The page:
“2011 Kawasaki’s Ninja 1000: Great for Naked Sport”
My first track-day experience came several years ago at Sears Point International Raceway in Sonoma, CA. Whoops, make that Infineon Raceway. It was a Keith Code school sponsored by Kawasaki and the school bikes were Kawa Ninja 6Rs, which proved to be too small for my lanky frame. As a result, I was granted the use of a Z1000 for the track exercises. As it turned out, the Z1000’s riding position was considerably more comfortable, making it much more manageable, and I was able to make it through the day’s exercises without serious incident and finished unscathed.
I later straddled an all-new and much improved 2010 Kawasaki Z1000, which was then the latest in a long line of “naked” Kawasaki street bikes. Old rules and engineering were tossed out and that iteration Z1000 actually began with a clean sheet of paper, drawing upon more than 35 years of delivering good looking, great performing sport bikes. The bike employed an aluminum frame, replacing its predecessor’s steel frame. The concept was similar to that of the Ninja® ZX™-10R sportbike.
Well, imagine what you would get by combining the attributes of the Z1000 and those of the Ninja models. How about the Kawasaki Ninja 1000 – an open-class, naked sport bike to be sure, but with a more civilized and upright riding position. Actually, there was a Ninja 1000 that first bowed back in 1986. This latest iteration Ninja1000 serves up a tempting blend of both capability and technology, inspired by the very latest racetrack componentry. Let’s call it a super standard bike. It features a new-think engine and chassis package as its core, with a radical, edgy, almost transformer-like bodywork and an impressive inventory of impressive touches. All of this combines to push the Ninja 1000’s flexibility and performance capability to heightened levels.
The Ninja 1000 gets down the road courtesy of a n open-class 1,043cc, DOHC, 16-valve inline four-cylinder motor with DFI® fuel injection and four 38mm Keihin throttle bodies and oval sub throttles. The exhaust is a 4-into-2pre-chamber-into-2 setup with silencer end-caps maintaining quad-style image. The motor generates 138 horses at 9,600 rpm while developing 81 pound feet of torque at 7,800 rpm. Power reaches the rear wheel via an X-ring chain final drive geared through a six-speed manual gearbox. The bike is capable ripping from 0-60 mph in 2.7 seconds, and has a top speed capability of 148 mph. That’s what I’m told, but I didn’t actually put it to the test.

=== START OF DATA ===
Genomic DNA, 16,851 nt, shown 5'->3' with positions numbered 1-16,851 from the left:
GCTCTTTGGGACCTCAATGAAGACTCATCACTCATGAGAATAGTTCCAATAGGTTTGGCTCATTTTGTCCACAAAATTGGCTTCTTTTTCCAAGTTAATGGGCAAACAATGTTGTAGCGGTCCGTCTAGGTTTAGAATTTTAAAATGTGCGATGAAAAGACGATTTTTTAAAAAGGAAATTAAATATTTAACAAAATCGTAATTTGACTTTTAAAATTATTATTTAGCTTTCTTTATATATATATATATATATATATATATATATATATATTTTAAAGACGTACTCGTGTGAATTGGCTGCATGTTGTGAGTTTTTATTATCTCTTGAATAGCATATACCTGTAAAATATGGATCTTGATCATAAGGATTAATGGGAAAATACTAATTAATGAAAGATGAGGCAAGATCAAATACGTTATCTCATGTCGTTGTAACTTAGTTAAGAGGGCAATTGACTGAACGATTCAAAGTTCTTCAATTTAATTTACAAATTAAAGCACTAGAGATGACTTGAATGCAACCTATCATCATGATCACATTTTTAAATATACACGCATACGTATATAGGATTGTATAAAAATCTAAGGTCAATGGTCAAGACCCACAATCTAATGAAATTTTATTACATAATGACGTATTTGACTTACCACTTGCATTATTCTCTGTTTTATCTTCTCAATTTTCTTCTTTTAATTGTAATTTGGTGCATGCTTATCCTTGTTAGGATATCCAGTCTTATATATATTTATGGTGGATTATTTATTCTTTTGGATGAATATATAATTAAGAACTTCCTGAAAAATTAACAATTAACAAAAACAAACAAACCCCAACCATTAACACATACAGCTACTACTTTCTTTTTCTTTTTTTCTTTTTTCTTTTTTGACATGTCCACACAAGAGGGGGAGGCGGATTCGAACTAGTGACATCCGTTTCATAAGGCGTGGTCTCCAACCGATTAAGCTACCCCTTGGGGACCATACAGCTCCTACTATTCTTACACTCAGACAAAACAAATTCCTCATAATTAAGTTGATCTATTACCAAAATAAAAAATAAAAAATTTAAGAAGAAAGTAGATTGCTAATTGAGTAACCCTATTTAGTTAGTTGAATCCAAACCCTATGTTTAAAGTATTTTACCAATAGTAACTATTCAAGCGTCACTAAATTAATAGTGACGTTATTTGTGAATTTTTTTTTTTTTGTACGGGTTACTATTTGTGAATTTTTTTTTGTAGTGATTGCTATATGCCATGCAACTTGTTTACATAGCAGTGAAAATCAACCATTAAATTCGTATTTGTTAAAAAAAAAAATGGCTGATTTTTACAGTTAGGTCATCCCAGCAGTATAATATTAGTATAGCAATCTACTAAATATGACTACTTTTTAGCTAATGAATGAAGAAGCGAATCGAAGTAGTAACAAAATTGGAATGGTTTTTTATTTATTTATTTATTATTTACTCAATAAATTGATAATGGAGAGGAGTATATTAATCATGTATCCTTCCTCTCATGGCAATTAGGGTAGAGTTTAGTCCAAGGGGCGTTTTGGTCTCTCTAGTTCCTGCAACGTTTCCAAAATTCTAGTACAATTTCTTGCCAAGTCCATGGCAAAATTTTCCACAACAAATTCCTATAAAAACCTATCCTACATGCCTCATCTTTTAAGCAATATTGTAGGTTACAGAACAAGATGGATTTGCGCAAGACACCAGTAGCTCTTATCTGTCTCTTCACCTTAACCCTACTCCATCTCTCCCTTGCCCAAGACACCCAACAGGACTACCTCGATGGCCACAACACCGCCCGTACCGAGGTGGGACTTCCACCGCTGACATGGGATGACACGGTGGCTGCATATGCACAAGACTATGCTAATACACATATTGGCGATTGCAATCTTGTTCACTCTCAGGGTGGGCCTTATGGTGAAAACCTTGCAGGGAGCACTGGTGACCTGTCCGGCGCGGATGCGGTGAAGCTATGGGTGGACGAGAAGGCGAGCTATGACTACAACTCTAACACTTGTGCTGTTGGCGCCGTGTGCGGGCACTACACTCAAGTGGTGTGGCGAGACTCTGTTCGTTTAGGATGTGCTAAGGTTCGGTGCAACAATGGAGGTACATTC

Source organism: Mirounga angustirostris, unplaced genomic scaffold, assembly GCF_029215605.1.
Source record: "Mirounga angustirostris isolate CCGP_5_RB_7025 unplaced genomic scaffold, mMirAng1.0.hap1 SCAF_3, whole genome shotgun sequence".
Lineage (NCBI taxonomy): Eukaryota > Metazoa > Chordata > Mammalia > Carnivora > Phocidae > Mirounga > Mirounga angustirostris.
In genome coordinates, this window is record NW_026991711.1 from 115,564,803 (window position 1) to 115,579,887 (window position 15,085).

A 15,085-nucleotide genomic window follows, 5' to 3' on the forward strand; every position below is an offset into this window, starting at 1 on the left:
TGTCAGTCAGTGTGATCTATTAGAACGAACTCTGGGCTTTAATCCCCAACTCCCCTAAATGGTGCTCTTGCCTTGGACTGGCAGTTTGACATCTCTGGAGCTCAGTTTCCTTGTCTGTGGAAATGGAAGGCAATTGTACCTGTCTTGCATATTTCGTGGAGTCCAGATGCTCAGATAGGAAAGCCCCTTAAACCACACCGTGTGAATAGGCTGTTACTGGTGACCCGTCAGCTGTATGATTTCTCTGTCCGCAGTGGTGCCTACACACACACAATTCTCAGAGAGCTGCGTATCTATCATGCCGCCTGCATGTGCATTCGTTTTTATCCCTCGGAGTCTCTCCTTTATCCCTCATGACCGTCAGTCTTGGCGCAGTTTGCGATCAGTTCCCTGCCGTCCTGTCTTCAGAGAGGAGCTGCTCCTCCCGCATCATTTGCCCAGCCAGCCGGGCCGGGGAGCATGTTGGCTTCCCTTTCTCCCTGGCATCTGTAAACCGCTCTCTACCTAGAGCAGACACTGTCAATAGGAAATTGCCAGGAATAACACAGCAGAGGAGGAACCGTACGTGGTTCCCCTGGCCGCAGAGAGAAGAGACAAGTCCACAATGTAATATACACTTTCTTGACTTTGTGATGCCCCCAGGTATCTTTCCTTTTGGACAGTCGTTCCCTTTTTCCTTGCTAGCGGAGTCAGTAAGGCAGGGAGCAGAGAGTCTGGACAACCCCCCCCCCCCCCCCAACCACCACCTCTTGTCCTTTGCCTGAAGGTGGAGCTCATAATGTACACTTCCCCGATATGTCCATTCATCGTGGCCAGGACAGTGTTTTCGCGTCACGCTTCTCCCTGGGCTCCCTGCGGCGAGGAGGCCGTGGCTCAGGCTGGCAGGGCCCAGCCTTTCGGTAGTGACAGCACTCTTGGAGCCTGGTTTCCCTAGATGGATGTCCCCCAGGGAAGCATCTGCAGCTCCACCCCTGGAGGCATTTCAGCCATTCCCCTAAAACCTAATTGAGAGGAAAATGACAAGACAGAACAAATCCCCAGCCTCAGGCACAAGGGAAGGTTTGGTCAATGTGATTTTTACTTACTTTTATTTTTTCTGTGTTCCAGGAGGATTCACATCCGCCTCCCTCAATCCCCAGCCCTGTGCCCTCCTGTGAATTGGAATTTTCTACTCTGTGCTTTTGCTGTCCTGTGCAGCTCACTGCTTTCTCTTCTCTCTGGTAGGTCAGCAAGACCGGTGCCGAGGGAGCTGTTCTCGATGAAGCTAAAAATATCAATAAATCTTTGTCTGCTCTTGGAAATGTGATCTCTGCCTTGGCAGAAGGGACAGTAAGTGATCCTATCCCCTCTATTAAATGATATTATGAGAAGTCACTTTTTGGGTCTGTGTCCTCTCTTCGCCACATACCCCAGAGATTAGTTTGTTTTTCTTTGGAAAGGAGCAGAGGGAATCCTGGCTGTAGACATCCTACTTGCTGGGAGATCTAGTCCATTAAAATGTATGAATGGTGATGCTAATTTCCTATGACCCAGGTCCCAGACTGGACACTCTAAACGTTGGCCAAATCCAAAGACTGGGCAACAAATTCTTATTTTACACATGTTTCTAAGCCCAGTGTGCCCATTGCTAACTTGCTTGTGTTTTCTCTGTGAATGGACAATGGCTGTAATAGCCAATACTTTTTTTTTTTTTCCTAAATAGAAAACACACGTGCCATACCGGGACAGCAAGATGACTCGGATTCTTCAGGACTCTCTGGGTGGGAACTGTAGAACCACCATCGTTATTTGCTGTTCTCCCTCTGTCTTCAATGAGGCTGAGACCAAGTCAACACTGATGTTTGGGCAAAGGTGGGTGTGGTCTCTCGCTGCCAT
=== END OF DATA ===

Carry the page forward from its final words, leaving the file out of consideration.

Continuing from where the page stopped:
The advanced aluminum frame is formed in a lightweight cage that curves over the engine, cradling it from above and bolting to it solidly in three positions, featuring a rubber-backed fourth mount for added rigidity and vibration isolation. The main frame and swingarm pivot pieces are cast as a single unit adding to the bike’s pleasing aesthetics.
The Ninja 1000 rolls on radial Bridgestone Battlax Hypersport rubber – Hypersport -120/70 ZR17 up front and 190/50 ZR17 in the rear, mounted on 3 widespread “V”-spoke cast alloy wheels. Suspension components consist of 41 mm inverted cartridge forks forward, with stepless compression and rebound damping, adjustable spring preload and 4.7-inches of travel, with a horizontal monoshock setup with stepless rebound damping, adjustable spring preload and 5.4-inches of travel aft.
Bringing the incredibly quick and fast Ninja 1000 to a halt are hydraulic front dual 300mm petal-type rotors with radial-mount four-piston calipers front and a single 250mm petal-type rotor with single-piston caliper in the rear.
My test Kawasaki Ninja 1000 was finished in Gloss black with Red graphics. The base price was set at $10,999. The final total was estimated at $11,249 figuring an average $250 dealer prep and handling fee, which can vary per individual dealer.
SUMMARY: When finished in Black, the Ninja 1000 displays a sinister, yet alluring presence with its racy, full-coverage body panels. On the one hand, it first appears to be bulky, but actually proves to be quite aerodynamic, and, despite its bold, radical stance, it delivers a comfortable ride thanks to its pleasing ergonomics. The bars are set higher, with the pegs set a touch lower than a normal all-out sport bike and the seat height of 32.3-inches makes for a manageable combination, especially considering that the tank is sculpted with knee cutouts for a narrow solo saddle. Foot controls are mid-mounted for ease of operation as well.
The Ninja 1000 hauls the mail with aplomb and authority. The steering feel is positive at virtually all speeds (again, I didn’t try the top 148 mph speed – not even close), the ride quality is firm and tight, but not to the point of discomfort. The mirrors are more functional than many bikes in this category, and the 3-position adjustable flyscreen (can only be adjusted at a standstill) allows for aero improvements based upon rider height.
Gauges and instrumentation with their yellow tinted lens are quite legible, in virtually all lighting conditions, but a gear indicator would prove to be a plus, as would self-cancelling turn indicators.
In a final analysis, The 2011 Kawasaki Ninja 1000 is different sort of beast, almost creating its own category really. It may be optionally equipped for touring, but is suited for commuting or day trips just as it is. Consider it a sport bike with do-it-all capability, that’s a hoot to ride, whether you go all out, cajones to the wall or just cruising – it is wicked fast and fun to ride – not necessarily for the faint of heart or inexperienced rider, but it can be docile as well if need be. It is genuinely a great bike for Naked sport, and no, that doesn’t mean ride in the buff.